• Equipment Reviews After settling down I expect a resurgence of activities, and more reviews than I managed in HK in the hectic recent months. There shall be a lot more in analog. Keep up with the announcements in "Coming Attractions" (Sidebar).
  • Cessation of HK Western Electric Activities (except my own) This I regret the most. Only during my last days in HK did I manage to hear the supreme systems of Prince Cheval Blanc (WE 41/42/43 etc). I shall also miss the wonderful system of Eric (WE 46) and wish I could hear "Fat" Vincent's new acquisition (WE 46 again; old systems here). I also have long delayed the report on the complicated systems of Humphery (coming). However, I have brought my superb WE 133 to NYC and shall have it sounding indue time.
  • Horns Forever Fortunately, there are even more thriving horn systems here, which you shall hear from regularly. As for me, I hope I shall eventually find time to install the "Fifth Element" of my YL Horn System (the WE- or Klangfilm-like lower midrange horn seen in this old pic of my yet uncluttered audio room, reported here).
  • No more Letters from NYC Instead, when I do manage to get away again (I don't expect to in two or three years) there shall be "Letters from HK". Short trips to the UK may still be possible though, I hope.
  • My Classical Music Blog shall see a lot more Concert Reviews (which I keep more or less as a diary for myself), as there shall be a lot more concerts to attend in NYC.
Finally, I quote again from one of the entries cited:

This time I returned to find that my mother has hung a little buddhist pendant on my storage rack. On it is a saying:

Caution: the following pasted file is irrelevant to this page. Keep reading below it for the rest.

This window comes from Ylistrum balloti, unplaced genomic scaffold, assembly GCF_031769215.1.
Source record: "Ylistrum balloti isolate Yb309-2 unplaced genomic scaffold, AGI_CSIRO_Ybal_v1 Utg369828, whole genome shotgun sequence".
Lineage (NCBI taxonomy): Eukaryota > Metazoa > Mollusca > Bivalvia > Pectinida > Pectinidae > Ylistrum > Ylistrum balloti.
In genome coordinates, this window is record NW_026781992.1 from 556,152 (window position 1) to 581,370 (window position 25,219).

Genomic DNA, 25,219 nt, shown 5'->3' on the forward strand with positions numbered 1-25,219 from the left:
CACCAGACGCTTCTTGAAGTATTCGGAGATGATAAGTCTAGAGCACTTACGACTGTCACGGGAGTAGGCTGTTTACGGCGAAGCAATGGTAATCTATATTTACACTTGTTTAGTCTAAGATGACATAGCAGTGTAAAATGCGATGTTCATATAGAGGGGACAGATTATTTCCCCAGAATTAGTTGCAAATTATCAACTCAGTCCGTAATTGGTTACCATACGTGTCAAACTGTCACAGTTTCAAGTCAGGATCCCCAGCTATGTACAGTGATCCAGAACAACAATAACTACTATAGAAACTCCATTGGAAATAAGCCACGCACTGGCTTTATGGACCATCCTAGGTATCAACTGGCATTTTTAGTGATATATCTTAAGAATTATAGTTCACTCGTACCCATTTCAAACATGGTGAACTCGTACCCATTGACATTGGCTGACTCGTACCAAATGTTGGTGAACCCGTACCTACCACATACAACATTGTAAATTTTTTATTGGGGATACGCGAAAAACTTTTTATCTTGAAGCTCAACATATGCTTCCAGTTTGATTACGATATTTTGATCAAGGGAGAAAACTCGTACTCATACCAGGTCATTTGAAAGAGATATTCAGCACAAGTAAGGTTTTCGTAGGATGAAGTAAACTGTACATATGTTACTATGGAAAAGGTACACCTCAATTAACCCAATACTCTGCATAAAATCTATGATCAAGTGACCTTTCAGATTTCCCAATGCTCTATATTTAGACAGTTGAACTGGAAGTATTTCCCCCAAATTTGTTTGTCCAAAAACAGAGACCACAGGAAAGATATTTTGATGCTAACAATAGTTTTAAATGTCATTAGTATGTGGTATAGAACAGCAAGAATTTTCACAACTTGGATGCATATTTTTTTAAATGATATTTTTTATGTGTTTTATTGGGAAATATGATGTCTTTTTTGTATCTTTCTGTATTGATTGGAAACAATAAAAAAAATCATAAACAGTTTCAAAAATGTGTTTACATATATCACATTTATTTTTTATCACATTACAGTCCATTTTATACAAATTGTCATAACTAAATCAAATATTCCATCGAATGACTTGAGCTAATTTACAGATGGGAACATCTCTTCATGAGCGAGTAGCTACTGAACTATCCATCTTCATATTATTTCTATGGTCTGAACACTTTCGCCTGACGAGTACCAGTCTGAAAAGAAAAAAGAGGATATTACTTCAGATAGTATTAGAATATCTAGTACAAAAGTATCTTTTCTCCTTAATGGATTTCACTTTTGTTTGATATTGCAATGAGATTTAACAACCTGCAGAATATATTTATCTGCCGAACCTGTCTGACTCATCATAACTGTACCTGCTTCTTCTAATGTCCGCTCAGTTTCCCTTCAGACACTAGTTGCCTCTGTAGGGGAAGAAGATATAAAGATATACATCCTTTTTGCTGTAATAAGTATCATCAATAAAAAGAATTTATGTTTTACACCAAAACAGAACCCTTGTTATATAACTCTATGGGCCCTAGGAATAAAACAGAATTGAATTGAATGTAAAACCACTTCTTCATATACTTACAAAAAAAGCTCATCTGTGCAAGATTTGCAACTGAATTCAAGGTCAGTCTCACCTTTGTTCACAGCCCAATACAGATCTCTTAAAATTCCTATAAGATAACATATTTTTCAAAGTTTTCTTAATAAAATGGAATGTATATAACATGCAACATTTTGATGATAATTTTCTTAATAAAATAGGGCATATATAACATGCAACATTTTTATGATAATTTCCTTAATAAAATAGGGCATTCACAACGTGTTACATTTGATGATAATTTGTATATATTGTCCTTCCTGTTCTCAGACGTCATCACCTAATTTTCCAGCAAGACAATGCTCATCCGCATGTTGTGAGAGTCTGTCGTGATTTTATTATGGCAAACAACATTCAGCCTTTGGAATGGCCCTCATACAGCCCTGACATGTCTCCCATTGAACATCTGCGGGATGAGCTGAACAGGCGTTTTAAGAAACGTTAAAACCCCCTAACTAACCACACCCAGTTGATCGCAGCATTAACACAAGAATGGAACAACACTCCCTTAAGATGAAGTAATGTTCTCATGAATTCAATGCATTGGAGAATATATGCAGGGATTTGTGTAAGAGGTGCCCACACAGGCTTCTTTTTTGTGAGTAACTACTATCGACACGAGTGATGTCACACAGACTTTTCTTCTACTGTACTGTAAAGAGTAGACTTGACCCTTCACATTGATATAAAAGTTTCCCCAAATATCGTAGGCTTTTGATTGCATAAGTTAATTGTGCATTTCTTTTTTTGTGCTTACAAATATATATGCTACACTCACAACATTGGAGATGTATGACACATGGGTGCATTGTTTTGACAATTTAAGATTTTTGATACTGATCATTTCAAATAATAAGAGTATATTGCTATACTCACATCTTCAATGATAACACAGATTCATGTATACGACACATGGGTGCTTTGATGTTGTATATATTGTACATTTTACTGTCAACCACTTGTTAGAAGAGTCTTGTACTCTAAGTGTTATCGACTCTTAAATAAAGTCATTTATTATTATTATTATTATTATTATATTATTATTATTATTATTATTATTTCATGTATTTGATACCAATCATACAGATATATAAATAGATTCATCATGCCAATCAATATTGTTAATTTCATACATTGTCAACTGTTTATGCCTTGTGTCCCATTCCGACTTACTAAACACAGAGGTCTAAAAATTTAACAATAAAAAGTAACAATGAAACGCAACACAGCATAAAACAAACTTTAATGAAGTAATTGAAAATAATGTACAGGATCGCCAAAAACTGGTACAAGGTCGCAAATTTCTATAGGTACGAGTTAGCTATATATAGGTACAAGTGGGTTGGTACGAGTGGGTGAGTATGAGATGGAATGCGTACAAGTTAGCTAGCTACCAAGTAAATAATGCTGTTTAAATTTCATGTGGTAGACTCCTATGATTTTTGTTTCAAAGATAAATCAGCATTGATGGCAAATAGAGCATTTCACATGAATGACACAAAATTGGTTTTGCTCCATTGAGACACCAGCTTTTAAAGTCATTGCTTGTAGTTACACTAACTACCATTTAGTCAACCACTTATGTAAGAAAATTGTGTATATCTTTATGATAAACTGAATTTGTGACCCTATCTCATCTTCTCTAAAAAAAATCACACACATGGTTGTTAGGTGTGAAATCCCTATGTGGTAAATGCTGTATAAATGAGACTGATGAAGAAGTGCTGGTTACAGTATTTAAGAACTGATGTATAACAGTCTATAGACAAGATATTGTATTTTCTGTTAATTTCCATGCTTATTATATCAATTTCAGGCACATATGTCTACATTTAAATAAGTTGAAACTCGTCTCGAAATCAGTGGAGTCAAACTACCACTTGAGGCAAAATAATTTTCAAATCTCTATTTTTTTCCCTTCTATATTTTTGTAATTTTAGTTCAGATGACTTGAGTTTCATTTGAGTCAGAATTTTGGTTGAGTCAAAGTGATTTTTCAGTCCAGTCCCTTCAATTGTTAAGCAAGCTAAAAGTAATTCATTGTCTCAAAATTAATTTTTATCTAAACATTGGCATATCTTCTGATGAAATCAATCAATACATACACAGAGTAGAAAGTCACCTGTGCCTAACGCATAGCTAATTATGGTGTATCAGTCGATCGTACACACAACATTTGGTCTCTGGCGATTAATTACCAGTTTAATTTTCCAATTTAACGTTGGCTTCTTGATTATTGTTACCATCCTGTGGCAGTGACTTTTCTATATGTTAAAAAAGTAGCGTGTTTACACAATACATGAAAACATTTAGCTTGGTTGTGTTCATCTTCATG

需要的不多,想要的太多;需要的才要,想要的不重要;能要的才要,不能要不該要的絕對不該要。
Needs are basic but desires know no boundary; 
Acquire only necessities, everything else being unimportant;

Acquire only what you have a right to, never what you could not or should not have.


Great advice for sick audiophiles, don't you think! Me? Well, I deeply understand but it is not yet time - to apply to audio, that is...

One Step at a Time...

08 August, 2018

Western Electric 41 42 43, 86, 143, 597, 750 Lansing 285 and much more



The Best Sound I have ever heard: Western Electric, of course

Although in the heat of removal, through my good friend WSS I finally managed to visit the setups of
HK's Western Electric "Godfather", known as Monsieur Chateau Cheval Blanc (which he once enjoyed drinking), and was it an eye opener!

Given my other dealines, this article will take some months to write, but to tempt you I am posting the pictures. The descriptions shall come later.

What I can say, and want to say, is that this man really knows his stuff. The large space was the best simulation of the theater I have ever heard. The sound has no weakness in any department, yet replete with all the sinuous WE qualities I hold dear. From a whisper to a full cry, every cut was a new experience.


Neumann Cutting Lathe used as Turntable! 


WE 41/42/43


WE 46, EMT, Verdier idling. Note Hartley 24" used as subwoofer


Rare Lansing (pre-Altec) Field Coil Woofers and 285 Compression Driver. Yes, tweeter is fabled WE 597, the real thing.


Idling WE Surplus


Part of Field Coil amps


By far The Best Home Theater I have ever heard


WE 750 as Center


Center Driven by WE 86 (with 300A!!!); Wilson by WE 143